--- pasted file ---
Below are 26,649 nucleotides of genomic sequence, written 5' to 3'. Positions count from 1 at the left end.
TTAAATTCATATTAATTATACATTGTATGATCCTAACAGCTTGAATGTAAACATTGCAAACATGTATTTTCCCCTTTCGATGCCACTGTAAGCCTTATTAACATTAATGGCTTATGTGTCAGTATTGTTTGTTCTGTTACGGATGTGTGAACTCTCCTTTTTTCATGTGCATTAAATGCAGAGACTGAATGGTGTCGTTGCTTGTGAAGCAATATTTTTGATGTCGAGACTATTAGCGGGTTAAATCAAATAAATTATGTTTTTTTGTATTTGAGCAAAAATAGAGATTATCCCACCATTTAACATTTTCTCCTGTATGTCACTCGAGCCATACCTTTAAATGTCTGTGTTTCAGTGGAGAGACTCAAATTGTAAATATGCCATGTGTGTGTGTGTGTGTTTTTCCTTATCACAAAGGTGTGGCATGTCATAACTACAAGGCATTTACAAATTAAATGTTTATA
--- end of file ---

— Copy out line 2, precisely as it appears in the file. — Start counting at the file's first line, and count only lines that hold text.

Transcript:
TTAAATTCATATTAATTATACATTGTATGATCCTAACAGCTTGAATGTAAACATTGCAAACATGTATTTTCCCCTTTCGATGCCACTGTAAGCCTTATTAACATTAATGGCTTATGTGTCAGTATTGTTTGTTCTGTTACGGATGTGTGAACTCTCCTTTTTTCATGTGCATTAAATGCAGAGACTGAATGGTGTCGTTGCTTGTGAAGCAATATTTTTGATGTCGAGACTATTAGCGGGTTAAATCAAATAAATTATGTTTTTTTGTATTTGAGCAAAAATAGAGATTATCCCACCATTTAACATTTTCTCCTGTATGTCACTCGAGCCATACCTTTAAATGTCTGTGTTTCAGTGGAGAGACTCAAATTGTAAATATGCCATGTGTGTGTGTGTGTGTTTTTCCTTATCACAAAGGTGTGGCATGTCATAACTACAAGGCATTTACAAATTAAATGTTTATA